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56 Douglas J. Moo, The Epistle to the Romans, The New International Commentary on the New Testament (Grand Rapids: Eerdmans, 1996), 660.

57 Wolff, Joel and Amos, 70.

58 Grant R. Osborne, Romans, The IVP New Testament Commentary Series (Downers Grove: InterVarsity, 2004), 273.

59 Hubbard, Joel and Amos, 73. See also Everett F. Harrison, Commentary on Romans, The Expositors Bible Commentary New Testament, electronic edition, release 10.1.98 (Grand Rapids: Zondervan, 1998).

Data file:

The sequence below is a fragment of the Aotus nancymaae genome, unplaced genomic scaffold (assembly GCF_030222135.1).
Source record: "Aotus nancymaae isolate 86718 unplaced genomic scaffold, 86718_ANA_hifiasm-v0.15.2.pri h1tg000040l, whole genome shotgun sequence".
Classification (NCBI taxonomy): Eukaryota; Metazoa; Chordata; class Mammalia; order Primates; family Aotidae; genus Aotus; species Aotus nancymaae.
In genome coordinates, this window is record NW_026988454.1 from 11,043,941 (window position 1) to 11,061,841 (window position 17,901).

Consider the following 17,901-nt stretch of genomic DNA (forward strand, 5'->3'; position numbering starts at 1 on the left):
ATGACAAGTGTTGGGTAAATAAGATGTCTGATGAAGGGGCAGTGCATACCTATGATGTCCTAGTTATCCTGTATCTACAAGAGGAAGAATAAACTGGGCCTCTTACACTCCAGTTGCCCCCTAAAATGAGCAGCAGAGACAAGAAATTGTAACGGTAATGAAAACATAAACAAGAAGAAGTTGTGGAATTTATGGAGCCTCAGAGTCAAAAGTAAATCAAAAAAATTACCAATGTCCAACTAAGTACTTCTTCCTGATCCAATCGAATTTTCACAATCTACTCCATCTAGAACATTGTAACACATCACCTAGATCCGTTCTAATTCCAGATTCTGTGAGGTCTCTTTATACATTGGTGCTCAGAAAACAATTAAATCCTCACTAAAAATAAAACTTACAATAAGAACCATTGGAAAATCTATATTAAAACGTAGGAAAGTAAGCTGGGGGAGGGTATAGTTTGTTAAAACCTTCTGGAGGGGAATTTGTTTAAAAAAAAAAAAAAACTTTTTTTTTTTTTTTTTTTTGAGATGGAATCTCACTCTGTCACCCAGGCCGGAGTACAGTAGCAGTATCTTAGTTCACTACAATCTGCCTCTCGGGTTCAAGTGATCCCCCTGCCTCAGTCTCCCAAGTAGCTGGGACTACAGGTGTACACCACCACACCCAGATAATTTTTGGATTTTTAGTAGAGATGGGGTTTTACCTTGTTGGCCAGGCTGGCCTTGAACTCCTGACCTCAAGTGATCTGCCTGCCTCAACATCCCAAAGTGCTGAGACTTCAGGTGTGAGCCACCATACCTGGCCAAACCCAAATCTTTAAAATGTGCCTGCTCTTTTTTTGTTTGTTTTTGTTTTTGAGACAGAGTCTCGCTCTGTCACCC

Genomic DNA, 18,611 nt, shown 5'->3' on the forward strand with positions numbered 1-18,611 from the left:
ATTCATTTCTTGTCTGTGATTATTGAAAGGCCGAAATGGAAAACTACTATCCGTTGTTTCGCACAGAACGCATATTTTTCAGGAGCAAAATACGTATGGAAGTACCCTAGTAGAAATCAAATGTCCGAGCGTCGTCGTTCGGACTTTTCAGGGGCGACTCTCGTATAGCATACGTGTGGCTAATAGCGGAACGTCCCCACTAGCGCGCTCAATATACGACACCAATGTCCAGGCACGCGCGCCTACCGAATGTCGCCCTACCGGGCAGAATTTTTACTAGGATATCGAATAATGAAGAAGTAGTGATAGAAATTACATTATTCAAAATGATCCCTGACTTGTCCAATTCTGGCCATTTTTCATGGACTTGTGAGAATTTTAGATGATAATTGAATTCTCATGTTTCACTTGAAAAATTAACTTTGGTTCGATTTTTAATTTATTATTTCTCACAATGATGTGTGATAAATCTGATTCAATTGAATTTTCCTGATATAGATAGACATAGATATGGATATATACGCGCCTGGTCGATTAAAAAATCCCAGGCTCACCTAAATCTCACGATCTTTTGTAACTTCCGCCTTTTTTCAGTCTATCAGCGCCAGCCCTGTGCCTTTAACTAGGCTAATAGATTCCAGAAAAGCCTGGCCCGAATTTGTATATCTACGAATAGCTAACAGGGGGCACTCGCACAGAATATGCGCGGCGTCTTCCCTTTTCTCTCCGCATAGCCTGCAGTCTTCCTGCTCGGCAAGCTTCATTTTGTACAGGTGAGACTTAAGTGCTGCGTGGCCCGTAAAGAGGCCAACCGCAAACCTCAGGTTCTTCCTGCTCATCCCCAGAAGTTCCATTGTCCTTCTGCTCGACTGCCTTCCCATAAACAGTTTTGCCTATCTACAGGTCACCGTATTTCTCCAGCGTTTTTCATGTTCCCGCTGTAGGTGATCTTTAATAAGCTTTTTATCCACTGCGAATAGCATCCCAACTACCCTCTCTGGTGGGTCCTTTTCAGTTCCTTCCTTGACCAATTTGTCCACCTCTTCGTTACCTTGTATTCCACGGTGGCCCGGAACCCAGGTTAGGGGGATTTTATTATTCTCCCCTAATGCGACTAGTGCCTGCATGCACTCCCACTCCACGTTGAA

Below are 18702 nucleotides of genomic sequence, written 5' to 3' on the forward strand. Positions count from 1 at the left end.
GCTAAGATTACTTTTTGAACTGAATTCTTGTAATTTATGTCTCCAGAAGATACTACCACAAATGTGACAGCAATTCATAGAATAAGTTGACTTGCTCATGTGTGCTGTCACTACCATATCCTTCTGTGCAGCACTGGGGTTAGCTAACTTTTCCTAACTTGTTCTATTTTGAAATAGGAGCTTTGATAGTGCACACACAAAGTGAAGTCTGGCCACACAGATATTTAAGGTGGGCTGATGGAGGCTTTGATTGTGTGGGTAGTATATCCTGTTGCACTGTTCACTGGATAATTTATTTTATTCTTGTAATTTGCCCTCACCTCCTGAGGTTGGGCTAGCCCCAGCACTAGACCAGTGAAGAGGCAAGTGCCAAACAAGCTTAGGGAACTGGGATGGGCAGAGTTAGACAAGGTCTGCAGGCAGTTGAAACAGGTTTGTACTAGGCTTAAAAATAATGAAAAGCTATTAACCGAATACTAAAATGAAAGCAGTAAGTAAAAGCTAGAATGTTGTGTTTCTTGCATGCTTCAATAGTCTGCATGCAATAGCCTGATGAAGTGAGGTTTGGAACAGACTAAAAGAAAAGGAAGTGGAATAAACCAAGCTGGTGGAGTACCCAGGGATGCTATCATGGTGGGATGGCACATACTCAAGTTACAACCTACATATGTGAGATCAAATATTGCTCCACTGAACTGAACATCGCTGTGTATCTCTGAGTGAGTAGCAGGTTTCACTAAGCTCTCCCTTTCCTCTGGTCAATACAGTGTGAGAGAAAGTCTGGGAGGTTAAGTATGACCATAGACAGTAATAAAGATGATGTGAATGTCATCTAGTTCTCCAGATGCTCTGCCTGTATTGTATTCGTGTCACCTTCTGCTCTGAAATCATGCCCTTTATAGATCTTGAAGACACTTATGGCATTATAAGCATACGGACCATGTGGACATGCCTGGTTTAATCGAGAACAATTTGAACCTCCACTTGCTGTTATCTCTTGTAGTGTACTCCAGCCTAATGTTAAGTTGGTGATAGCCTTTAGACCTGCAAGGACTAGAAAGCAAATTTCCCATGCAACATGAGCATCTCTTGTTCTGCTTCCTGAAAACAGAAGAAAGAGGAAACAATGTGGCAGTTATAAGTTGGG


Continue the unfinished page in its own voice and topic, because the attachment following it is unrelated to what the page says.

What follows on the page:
60 Allen, Joel, 104-105

2 comments:

Mark said...

I read the whole paper this afternoon--I'd give you an "A"! :)

I should have come to more sessions of the hermeneutics ACG. I find your explanations plausible, but I also wonder how human intent mixes with divine intent ("God is not concerned about oxen, is He?").

Dan Waugh said...

Thanks Mark. If I had had more time and space, that would have been something I would have liked to deal with more. It was supposed to be an exegetical exercise, not a theological one. There is so much to consider there and I am more in awe of the Bible and the God of the Bible as I consider these intersections of divine and human. Thanks for actually taking the time to read it.